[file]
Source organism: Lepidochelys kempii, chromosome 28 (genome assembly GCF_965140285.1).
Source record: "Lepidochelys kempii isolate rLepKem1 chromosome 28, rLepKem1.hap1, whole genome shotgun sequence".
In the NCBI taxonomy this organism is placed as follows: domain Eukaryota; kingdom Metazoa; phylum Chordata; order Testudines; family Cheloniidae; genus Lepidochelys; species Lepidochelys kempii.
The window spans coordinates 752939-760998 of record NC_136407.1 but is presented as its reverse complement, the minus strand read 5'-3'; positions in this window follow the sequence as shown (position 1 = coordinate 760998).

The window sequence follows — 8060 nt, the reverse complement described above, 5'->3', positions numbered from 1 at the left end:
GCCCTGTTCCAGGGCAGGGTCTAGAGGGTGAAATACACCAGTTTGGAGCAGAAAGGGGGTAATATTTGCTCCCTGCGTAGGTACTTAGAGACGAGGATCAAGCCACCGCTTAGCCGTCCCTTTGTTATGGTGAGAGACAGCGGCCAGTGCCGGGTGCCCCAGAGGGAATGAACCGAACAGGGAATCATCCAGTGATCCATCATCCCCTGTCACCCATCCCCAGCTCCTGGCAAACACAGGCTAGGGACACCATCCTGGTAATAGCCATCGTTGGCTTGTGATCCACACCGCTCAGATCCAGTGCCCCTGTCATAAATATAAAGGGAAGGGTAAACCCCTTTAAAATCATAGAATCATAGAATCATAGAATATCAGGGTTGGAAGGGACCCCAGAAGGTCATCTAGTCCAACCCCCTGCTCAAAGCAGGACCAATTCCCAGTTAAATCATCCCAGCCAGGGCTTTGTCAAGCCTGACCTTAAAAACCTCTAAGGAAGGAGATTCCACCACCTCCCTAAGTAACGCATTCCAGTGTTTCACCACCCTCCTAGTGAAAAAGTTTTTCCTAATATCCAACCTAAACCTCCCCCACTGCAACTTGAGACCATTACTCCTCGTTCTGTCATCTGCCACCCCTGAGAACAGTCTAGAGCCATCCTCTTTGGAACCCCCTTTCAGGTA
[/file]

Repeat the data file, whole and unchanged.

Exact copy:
Source organism: Lepidochelys kempii, chromosome 28 (genome assembly GCF_965140285.1).
Source record: "Lepidochelys kempii isolate rLepKem1 chromosome 28, rLepKem1.hap1, whole genome shotgun sequence".
In the NCBI taxonomy this organism is placed as follows: domain Eukaryota; kingdom Metazoa; phylum Chordata; order Testudines; family Cheloniidae; genus Lepidochelys; species Lepidochelys kempii.
The window spans coordinates 752939-760998 of record NC_136407.1 but is presented as its reverse complement, the minus strand read 5'-3'; positions in this window follow the sequence as shown (position 1 = coordinate 760998).

The window sequence follows — 8060 nt, the reverse complement described above, 5'->3', positions numbered from 1 at the left end:
GCCCTGTTCCAGGGCAGGGTCTAGAGGGTGAAATACACCAGTTTGGAGCAGAAAGGGGGTAATATTTGCTCCCTGCGTAGGTACTTAGAGACGAGGATCAAGCCACCGCTTAGCCGTCCCTTTGTTATGGTGAGAGACAGCGGCCAGTGCCGGGTGCCCCAGAGGGAATGAACCGAACAGGGAATCATCCAGTGATCCATCATCCCCTGTCACCCATCCCCAGCTCCTGGCAAACACAGGCTAGGGACACCATCCTGGTAATAGCCATCGTTGGCTTGTGATCCACACCGCTCAGATCCAGTGCCCCTGTCATAAATATAAAGGGAAGGGTAAACCCCTTTAAAATCATAGAATCATAGAATCATAGAATATCAGGGTTGGAAGGGACCCCAGAAGGTCATCTAGTCCAACCCCCTGCTCAAAGCAGGACCAATTCCCAGTTAAATCATCCCAGCCAGGGCTTTGTCAAGCCTGACCTTAAAAACCTCTAAGGAAGGAGATTCCACCACCTCCCTAAGTAACGCATTCCAGTGTTTCACCACCCTCCTAGTGAAAAAGTTTTTCCTAATATCCAACCTAAACCTCCCCCACTGCAACTTGAGACCATTACTCCTCGTTCTGTCATCTGCCACCCCTGAGAACAGTCTAGAGCCATCCTCTTTGGAACCCCCTTTCAGGTA